Sunday, May 15, 2011

Fiddle Sticks

There are many theories about art, from philosophers, academics, critics and others, but for the artist there is only one practice, and it cannot be put into words.

Dana Bate
Hello Bridgeville, Delaware
I knew a bass violinist who practiced and played as any other musician would. But sometimes I would see him just staring at the instrument from across the room as if it was a strange being filled with silent mysteries.

I had the same experience once when I purchased a charcoal pencil. It wasn't the first charcoal pencil I owned, but it was brand new and before I sharpened it I just stared at it imagining what mysteries were waiting for me from that primitive drawing material wrapped in wood.

A bass violin and a charcoal stick don't have much in common except one thing, potential. The fiddle isn't going to do anything until the musician sets one of those strings vibrating. The stick isn't going to do anything until the artist applies it to a piece of paper. But then the process begins. One tone leads to another, one line to another. Something vital is taking shape. The practice of imagination, of artistic creativity is happening and a dialogue is taking place, fingers are reaching for tones that want to be heard and lines that want to be seen, choices are made that insist on themselves.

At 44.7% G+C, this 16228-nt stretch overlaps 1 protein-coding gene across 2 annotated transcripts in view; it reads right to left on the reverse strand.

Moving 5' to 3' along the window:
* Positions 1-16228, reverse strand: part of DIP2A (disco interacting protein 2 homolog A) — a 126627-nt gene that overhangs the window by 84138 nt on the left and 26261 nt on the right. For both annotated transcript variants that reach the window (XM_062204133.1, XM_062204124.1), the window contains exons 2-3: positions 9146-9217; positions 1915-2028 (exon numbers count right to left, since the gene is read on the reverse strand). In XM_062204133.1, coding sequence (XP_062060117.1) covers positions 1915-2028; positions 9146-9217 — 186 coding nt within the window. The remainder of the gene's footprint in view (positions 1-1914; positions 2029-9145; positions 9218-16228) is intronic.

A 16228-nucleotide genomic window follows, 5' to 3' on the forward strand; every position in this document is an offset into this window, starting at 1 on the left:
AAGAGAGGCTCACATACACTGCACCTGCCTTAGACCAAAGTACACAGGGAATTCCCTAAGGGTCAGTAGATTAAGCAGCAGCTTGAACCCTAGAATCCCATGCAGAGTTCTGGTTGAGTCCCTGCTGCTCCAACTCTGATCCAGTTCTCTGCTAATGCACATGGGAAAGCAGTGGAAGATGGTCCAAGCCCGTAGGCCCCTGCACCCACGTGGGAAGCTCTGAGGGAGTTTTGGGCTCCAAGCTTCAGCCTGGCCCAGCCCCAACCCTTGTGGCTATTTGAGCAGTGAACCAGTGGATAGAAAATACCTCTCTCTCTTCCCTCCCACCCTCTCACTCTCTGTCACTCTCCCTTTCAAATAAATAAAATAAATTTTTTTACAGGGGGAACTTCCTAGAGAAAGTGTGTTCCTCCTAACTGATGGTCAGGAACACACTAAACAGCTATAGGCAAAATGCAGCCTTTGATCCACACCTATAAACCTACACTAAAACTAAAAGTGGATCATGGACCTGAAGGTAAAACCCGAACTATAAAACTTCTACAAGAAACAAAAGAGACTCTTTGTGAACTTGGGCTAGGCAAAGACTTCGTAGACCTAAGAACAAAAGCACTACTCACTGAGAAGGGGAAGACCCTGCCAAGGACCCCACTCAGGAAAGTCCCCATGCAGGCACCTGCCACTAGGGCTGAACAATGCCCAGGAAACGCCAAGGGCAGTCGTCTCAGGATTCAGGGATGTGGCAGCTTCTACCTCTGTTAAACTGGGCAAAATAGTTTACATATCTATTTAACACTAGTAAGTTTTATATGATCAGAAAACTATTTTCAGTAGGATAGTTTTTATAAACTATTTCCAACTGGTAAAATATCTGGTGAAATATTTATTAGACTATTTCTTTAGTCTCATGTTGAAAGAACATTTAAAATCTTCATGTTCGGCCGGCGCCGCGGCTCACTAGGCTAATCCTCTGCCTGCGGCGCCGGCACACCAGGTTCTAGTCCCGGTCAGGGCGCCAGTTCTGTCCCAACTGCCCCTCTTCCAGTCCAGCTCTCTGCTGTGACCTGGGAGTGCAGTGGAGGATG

For the poet the words the poem needs and insists on live in the great cosmos of language, waiting to be found, plucked and drawn out. The poet is practicing the art of poetry, the dialogue is alive, the lines vibrate.

We do not think of beauty or truth. If the work is done right things happen, they reveal themselves, they live always as potential within the fiddle and the stick, but when drawn out and given wings they attache themselves with a delicate and invisible force to the artist and his world.

Let the critic say what he wants, he will not know the magic moments of conversation between the artist and his work, the divine dialogue that has no name.

Dana Bate
(never give up)
(This is not a contest)

NASA has planned to send a two man mission on an 18 month trip to the planet Mars. It would take 6 months for the astronauts to get there and after 6 months of exploration another 6 months to return.

Should they do it and why, and if not, why not?

Only 6 answers so far

I eagerly await your answer.



Big Mark 243 said...

It is there in the gap that the work and creativity lies. That is why people can be found staring into the space where they alone can find the bridges where conception meets reality and becomes achievement.

Or so the Germans would have us believe...

pacifica62 said...

Sometimes I almost feel guilty because I no longer play music and I have never been an artist, a performer, a poet or an author. Just not my niche in life I suppose. I cannot relate to the emotions and realities behind these artistic endeavors, however I realize that although I was not put on this earth to be any kind of an artist, then I must be here for different reasons.